We recently performed a Salesforce to SugarCRM migration that required many documents to be added to their new CRM. The data export out of Salesforce keeps documents in two components, just like SugarCRM. The document records in .csv format, and a folder that contains any attachments. Importing the actual records into SugarCRM is well documented using either the import tool, or with web services, so we're going to skip that part of the process. Below are the only fields we're going to need to import the files into sugar.
The operation will fail if we try to attach a file to a record that doesn't exist in SugarCRM, so what we're going to do is build an array that stores the list of Documents that meet our criteria. In this case, we are going to run the script as a user that is not the administrator. When the rest call is executed later on, the last modified by will change from '1' (for admin user), to something else. That way we can limit the number of files we attempt to do in one batch, and not try to attach documents to records we've already updated. Here, I've put a maximum of 2000 SugarCRM records.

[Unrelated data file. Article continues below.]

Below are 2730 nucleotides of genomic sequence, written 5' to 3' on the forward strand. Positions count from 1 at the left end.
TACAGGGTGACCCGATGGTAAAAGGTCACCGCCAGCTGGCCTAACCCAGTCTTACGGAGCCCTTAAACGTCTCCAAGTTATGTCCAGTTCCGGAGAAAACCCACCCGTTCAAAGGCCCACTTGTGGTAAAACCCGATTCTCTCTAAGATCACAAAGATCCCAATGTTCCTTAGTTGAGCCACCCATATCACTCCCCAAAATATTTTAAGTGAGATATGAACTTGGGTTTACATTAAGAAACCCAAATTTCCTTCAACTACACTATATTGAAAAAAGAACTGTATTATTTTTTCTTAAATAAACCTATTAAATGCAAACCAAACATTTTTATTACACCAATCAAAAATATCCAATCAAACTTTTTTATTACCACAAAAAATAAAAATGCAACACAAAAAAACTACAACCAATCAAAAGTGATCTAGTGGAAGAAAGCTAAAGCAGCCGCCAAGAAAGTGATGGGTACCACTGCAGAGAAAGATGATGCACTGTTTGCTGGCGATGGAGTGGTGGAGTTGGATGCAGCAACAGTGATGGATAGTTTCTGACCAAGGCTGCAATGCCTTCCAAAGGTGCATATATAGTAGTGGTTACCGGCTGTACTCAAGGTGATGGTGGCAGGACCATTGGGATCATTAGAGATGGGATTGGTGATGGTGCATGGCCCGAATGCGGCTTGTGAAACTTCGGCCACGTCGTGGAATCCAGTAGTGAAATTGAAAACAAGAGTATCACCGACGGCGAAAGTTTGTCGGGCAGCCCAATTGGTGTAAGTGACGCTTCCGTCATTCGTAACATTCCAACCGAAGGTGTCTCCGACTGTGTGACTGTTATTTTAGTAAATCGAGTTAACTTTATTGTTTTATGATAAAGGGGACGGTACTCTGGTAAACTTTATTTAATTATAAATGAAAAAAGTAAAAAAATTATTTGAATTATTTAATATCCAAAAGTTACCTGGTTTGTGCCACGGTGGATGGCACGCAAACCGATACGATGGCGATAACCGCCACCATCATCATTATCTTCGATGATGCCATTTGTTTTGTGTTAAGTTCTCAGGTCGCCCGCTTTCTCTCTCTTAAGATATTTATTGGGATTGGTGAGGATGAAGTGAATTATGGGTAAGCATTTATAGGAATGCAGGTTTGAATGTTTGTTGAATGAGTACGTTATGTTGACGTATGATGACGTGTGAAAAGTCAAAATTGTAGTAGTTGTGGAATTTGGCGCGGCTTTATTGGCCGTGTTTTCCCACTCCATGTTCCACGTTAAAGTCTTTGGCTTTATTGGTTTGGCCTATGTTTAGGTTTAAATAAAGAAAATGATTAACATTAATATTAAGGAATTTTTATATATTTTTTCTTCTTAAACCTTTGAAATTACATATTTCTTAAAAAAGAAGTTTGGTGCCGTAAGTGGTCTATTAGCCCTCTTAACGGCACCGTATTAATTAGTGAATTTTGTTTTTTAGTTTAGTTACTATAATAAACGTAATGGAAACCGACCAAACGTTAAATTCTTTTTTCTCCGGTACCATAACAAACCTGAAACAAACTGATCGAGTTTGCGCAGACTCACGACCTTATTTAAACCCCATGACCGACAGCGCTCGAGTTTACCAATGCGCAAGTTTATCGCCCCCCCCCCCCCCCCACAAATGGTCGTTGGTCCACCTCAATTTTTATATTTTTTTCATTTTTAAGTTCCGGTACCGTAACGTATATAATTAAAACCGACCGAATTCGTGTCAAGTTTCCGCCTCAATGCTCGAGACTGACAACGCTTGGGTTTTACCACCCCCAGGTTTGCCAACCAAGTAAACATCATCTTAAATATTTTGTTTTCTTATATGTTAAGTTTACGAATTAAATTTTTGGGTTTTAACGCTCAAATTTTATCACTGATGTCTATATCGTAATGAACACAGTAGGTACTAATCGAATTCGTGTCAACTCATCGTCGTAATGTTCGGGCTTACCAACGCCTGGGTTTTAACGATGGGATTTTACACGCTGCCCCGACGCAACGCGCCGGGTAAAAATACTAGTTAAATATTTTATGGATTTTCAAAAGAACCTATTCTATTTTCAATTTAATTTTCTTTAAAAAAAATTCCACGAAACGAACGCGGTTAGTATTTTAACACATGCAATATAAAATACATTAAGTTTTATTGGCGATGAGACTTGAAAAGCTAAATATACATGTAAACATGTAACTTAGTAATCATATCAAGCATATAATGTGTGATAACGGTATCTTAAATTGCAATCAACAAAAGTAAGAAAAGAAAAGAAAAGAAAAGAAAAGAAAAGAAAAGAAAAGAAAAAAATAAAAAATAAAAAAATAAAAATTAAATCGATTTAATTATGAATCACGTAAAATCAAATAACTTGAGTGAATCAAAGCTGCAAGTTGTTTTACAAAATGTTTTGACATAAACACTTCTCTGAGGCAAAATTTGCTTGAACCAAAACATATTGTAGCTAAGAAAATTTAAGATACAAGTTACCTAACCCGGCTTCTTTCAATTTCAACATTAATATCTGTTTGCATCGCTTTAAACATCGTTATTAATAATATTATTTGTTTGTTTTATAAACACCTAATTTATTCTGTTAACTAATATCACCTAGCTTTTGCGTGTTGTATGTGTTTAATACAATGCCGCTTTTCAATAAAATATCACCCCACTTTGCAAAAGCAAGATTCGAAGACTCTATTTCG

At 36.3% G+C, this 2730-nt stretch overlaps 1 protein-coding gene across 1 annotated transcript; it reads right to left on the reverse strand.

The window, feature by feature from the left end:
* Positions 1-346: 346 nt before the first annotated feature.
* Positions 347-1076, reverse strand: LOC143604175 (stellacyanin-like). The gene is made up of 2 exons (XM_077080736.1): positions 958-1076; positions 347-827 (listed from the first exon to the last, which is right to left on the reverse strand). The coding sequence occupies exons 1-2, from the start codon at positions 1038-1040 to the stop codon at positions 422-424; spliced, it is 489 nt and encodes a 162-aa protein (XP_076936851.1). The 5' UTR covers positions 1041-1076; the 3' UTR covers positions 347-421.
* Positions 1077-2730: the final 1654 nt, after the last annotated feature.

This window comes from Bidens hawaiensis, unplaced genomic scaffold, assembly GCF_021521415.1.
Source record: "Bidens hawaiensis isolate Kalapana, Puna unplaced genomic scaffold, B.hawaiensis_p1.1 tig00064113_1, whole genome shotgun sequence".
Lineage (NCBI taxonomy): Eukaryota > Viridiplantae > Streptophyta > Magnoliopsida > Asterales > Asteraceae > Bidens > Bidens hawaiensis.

We're going to need the ID to mach up with the imported Document record. We also need this to find the appropriate file in our Attachments folder. The 'Name' field is the file name that will show up in sugar. Finally ContentType is for when the attachment file has an extension. I've seen before. Normally, the salesforce output saves the attachment file without extension, but I've seen them with the attachments as well.
Now there's a collection of the records in the .csv from Salesforce, and a list of potential SugarCRM Document Record Targets. The third requirement to be met is a file in the Attachments folder that we can stick to our SugarCRM Document. We found that trying to do this on a windows development machine did not work. The document added in would take the ID as the file name, and would be poorly formed. We ran this script from a linux machine, and it worked well.
Once the script has run, you can output your arrays of results, or write them to log files. In the future we'll be importing the attachments at the same time as the document, simplifying the process.